Iain McGilchrist – The Matter With Things Part 1

Our guest suggests that in order to understand ourselves and the world we need science and intuition, reason and imagination, not just one or two; that they are in any case far from being in conflict; and that the brain’s right hemisphere plays the most important part in each. And he shows us how to recognise the ‘signature’ of the left hemisphere in our thinking, so as to avoid making decisions that bring disaster in their wake. Following the paths of cutting-edge neurology, philosophy and physics, he reveals how each leads us to a similar vision of the world, one that is both profound and beautiful – and happens to be in line with the deepest traditions of human wisdom. It is a vision that returns the world to life, and us to a better way of living in it: one we must embrace if we are to survive. It is a pleasure to welcome the author of “The Matter With Things: Our Brains, Our Delusions, and the Unmaking of the World” Iain McGilchrist

Frank Barrett

Yes to the Mess Part 2: Surprising Leadership Lessons from Jazz with Frank Barrett

The premise of today’s book is that nurturing spontaneity, creativity , experimentation, and dynamic synchronization is no longer an optional approach to leadership. It’s the only approach. The current velocity of change demands nothing less. It demands paying attention to the mental models, the cultural beliefs and values, the practices and structures that support improvisation.

We welcome back the author of: “Yes to the Mess: Surprising Leadership Lessons from Jazz”, Frank Barrett.

Bobby Duffy

The Perils of Perception with Bobby Duffy

One in ten French people still believe the earth may be flat; 

One-quarter of Australians think that cavemen and dinosaurs existed at the same time; 

One in nine Brits think the 9/11 attacks were a US government conspiracy; 

15 per cent of Americans  believe that the media or government adds secret mind-controlling signals to television transmissions.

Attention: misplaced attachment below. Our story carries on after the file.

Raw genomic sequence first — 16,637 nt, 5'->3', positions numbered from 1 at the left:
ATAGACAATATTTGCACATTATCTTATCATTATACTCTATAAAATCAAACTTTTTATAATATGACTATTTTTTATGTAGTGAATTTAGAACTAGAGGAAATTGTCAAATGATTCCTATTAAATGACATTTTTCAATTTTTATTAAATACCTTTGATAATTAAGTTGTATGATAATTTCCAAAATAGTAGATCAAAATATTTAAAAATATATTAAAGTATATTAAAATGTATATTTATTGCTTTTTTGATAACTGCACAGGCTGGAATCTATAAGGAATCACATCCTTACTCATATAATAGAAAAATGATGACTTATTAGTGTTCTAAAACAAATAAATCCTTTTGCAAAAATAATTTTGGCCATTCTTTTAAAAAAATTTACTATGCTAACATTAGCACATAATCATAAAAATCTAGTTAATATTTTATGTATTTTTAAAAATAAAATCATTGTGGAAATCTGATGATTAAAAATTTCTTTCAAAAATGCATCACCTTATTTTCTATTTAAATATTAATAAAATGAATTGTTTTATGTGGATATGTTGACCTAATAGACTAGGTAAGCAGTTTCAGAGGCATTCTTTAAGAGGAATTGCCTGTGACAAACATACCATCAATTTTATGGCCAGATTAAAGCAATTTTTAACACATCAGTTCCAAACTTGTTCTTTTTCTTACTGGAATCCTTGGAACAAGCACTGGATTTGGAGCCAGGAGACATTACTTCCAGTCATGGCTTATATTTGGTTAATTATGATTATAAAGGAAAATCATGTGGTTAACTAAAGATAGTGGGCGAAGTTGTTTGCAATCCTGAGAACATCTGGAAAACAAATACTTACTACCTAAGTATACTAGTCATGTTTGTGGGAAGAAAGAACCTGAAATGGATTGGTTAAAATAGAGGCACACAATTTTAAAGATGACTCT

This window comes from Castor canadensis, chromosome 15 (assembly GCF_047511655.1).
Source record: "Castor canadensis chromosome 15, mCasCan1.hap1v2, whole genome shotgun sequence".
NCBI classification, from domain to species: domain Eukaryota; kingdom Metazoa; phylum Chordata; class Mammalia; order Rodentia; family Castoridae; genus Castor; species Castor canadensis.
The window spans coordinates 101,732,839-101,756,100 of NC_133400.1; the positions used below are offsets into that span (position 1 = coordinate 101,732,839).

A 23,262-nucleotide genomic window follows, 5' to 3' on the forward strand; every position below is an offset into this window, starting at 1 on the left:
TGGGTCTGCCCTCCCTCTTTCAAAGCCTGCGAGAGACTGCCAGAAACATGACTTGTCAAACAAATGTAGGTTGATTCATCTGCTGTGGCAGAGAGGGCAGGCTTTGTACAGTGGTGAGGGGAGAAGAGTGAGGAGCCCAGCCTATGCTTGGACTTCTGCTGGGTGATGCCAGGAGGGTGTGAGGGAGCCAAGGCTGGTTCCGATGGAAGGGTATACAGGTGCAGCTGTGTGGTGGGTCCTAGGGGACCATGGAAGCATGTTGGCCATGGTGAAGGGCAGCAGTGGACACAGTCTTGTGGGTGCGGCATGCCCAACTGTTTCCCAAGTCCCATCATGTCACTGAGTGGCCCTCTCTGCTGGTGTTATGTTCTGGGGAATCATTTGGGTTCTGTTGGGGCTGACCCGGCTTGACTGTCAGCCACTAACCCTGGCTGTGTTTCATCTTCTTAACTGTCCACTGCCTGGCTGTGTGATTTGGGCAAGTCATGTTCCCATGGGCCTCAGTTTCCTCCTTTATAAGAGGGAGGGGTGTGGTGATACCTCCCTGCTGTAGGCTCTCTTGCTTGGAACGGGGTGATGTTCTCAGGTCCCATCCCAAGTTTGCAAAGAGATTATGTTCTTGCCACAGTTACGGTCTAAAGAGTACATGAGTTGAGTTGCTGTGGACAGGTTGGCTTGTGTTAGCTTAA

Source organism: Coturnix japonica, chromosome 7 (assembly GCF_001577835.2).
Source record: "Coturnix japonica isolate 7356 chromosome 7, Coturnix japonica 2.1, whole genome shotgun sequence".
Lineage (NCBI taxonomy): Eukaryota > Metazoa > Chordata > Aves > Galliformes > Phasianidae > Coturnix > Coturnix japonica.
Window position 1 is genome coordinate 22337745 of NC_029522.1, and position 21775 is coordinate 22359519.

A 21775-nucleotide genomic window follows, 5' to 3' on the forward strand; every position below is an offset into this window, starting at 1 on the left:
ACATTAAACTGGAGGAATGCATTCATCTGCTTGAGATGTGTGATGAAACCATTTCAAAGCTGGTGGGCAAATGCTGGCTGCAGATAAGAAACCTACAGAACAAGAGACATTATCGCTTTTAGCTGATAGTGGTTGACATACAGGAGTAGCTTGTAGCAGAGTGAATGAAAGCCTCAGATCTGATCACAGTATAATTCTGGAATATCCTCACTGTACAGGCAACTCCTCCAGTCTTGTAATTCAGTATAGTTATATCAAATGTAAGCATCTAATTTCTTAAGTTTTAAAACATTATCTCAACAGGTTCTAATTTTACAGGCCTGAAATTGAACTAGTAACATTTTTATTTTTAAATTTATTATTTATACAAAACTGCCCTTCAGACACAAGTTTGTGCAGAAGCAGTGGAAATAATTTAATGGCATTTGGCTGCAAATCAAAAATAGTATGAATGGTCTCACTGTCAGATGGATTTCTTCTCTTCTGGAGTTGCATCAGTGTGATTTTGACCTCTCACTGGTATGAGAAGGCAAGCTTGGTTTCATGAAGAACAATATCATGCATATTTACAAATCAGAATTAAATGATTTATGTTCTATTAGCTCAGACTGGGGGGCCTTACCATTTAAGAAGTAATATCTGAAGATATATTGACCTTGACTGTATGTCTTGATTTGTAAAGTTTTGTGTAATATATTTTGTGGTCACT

Our main interest is not niche stupidity or minority belief in conspiracies, but much more general and widespread misperceptions about individual, social and political realities.

Do you eat too much sugar? 

Is violence in the world increasing or decreasing? 

What proportion of your country are Muslim? 

What does it cost to raise a child? 

How much do we need to save for retirement? 

How much tax do the rich pay? 


When we estimate the answers to these fundamental questions that directly affect our lives, we tend to be vastly wrong, irrespective of how educated we are. 

Today’s book – informed by over ten exclusive major polling studies by IPSOS across 40 countries – asks why in the age of the internet, where information should be more accessible than ever, we remain so poorly informed. 

It is a pleasure to welcome the author of The Perils of Perception: Why We’re Wrong About Nearly Everything, Bobby Duffy, welcome to the show.

Jim Detert

LIVE: Choosing Courage LIVE with Jim Detert

In his book, Choosing Courage, Jim Detert explains that courage isn’t a character trait that only a few possess; it’s a virtue developed through practice.

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